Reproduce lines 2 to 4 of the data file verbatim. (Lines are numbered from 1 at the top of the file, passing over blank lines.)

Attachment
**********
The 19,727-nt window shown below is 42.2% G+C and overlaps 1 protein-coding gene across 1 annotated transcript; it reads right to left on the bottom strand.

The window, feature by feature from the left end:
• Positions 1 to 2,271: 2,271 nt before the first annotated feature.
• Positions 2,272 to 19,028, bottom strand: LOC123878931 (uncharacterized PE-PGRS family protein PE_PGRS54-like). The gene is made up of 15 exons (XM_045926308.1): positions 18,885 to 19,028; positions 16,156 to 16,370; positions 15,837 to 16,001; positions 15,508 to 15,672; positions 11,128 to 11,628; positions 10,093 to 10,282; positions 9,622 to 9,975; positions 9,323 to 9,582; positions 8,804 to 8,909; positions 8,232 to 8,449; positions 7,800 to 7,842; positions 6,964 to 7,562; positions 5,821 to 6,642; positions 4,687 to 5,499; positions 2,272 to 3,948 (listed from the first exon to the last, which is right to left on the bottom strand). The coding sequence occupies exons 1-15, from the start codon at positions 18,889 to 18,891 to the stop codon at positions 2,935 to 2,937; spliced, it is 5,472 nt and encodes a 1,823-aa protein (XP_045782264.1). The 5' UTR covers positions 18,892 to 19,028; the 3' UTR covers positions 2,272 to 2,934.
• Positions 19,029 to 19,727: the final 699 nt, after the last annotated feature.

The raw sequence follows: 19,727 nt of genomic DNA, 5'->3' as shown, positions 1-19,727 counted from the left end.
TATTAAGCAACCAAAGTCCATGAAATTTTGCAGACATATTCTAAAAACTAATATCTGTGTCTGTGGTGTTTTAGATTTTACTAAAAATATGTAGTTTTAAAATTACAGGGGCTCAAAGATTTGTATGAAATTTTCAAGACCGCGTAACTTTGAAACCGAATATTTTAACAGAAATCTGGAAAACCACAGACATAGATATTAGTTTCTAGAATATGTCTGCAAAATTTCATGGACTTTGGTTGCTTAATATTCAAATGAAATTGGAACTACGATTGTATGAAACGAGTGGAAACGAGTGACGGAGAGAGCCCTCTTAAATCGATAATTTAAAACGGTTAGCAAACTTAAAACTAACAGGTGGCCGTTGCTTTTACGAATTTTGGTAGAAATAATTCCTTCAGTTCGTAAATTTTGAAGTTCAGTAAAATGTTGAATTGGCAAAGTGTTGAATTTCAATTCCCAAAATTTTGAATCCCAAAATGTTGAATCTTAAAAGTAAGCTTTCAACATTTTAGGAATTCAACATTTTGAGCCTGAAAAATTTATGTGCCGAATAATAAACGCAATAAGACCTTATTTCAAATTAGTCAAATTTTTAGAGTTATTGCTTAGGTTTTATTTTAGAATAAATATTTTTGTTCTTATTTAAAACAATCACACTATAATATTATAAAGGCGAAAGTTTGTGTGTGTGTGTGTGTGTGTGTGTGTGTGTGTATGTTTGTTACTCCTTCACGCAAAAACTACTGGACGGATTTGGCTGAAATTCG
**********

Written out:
The window, feature by feature from the left end:
• Positions 1 to 2,271: 2,271 nt before the first annotated feature.
• Positions 2,272 to 19,028, bottom strand: LOC123878931 (uncharacterized PE-PGRS family protein PE_PGRS54-like). The gene is made up of 15 exons (XM_045926308.1): positions 18,885 to 19,028; positions 16,156 to 16,370; positions 15,837 to 16,001; positions 15,508 to 15,672; positions 11,128 to 11,628; positions 10,093 to 10,282; positions 9,622 to 9,975; positions 9,323 to 9,582; positions 8,804 to 8,909; positions 8,232 to 8,449; positions 7,800 to 7,842; positions 6,964 to 7,562; positions 5,821 to 6,642; positions 4,687 to 5,499; positions 2,272 to 3,948 (listed from the first exon to the last, which is right to left on the bottom strand). The coding sequence occupies exons 1-15, from the start codon at positions 18,889 to 18,891 to the stop codon at positions 2,935 to 2,937; spliced, it is 5,472 nt and encodes a 1,823-aa protein (XP_045782264.1). The 5' UTR covers positions 18,892 to 19,028; the 3' UTR covers positions 2,272 to 2,934.